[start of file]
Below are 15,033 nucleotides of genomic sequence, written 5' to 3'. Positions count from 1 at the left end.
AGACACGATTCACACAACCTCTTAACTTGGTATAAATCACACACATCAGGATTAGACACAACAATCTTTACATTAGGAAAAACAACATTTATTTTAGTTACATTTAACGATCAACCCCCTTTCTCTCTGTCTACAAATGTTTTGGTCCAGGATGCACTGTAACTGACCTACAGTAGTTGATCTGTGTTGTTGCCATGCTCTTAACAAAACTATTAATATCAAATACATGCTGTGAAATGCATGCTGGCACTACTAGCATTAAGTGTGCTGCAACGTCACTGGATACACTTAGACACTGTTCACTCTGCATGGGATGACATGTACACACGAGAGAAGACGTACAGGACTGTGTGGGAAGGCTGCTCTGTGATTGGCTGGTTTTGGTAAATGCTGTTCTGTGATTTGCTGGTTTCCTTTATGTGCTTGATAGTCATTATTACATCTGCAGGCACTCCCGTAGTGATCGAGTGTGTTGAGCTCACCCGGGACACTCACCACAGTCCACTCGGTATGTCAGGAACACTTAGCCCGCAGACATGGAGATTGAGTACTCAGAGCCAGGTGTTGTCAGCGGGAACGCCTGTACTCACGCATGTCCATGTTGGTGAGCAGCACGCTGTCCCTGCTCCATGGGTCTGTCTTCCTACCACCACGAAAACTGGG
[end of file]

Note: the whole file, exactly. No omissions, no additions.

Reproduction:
Below are 15,033 nucleotides of genomic sequence, written 5' to 3'. Positions count from 1 at the left end.
AGACACGATTCACACAACCTCTTAACTTGGTATAAATCACACACATCAGGATTAGACACAACAATCTTTACATTAGGAAAAACAACATTTATTTTAGTTACATTTAACGATCAACCCCCTTTCTCTCTGTCTACAAATGTTTTGGTCCAGGATGCACTGTAACTGACCTACAGTAGTTGATCTGTGTTGTTGCCATGCTCTTAACAAAACTATTAATATCAAATACATGCTGTGAAATGCATGCTGGCACTACTAGCATTAAGTGTGCTGCAACGTCACTGGATACACTTAGACACTGTTCACTCTGCATGGGATGACATGTACACACGAGAGAAGACGTACAGGACTGTGTGGGAAGGCTGCTCTGTGATTGGCTGGTTTTGGTAAATGCTGTTCTGTGATTTGCTGGTTTCCTTTATGTGCTTGATAGTCATTATTACATCTGCAGGCACTCCCGTAGTGATCGAGTGTGTTGAGCTCACCCGGGACACTCACCACAGTCCACTCGGTATGTCAGGAACACTTAGCCCGCAGACATGGAGATTGAGTACTCAGAGCCAGGTGTTGTCAGCGGGAACGCCTGTACTCACGCATGTCCATGTTGGTGAGCAGCACGCTGTCCCTGCTCCATGGGTCTGTCTTCCTACCACCACGAAAACTGGG